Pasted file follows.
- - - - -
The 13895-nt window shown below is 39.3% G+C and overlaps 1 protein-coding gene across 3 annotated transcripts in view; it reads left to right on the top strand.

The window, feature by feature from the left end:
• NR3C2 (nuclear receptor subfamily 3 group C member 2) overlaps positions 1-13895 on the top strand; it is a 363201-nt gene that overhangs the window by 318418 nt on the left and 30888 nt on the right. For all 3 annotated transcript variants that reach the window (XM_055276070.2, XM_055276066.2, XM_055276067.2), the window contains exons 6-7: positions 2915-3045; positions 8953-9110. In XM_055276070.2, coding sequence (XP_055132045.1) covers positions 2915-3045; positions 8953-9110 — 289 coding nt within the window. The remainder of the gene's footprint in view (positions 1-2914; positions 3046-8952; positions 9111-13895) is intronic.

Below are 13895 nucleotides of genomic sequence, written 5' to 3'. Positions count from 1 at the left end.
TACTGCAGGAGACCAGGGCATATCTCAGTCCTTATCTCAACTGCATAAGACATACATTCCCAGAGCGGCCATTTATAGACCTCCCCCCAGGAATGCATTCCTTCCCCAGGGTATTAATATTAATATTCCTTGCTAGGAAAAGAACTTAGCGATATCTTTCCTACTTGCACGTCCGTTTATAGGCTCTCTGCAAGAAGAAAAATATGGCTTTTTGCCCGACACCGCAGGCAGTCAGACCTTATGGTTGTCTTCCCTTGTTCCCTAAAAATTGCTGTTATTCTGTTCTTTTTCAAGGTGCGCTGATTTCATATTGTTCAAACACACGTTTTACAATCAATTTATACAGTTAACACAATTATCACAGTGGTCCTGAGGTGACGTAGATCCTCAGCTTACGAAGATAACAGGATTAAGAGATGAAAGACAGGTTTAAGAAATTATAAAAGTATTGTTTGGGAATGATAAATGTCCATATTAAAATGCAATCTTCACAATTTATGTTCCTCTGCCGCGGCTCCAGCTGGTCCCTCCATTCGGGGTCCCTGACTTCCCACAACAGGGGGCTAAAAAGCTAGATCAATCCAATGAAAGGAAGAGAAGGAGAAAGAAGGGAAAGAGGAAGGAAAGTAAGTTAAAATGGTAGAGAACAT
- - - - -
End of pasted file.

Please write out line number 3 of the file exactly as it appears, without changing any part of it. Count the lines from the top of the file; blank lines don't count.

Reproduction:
• NR3C2 (nuclear receptor subfamily 3 group C member 2) overlaps positions 1-13895 on the top strand; it is a 363201-nt gene that overhangs the window by 318418 nt on the left and 30888 nt on the right. For all 3 annotated transcript variants that reach the window (XM_055276070.2, XM_055276066.2, XM_055276067.2), the window contains exons 6-7: positions 2915-3045; positions 8953-9110. In XM_055276070.2, coding sequence (XP_055132045.1) covers positions 2915-3045; positions 8953-9110 — 289 coding nt within the window. The remainder of the gene's footprint in view (positions 1-2914; positions 3046-8952; positions 9111-13895) is intronic.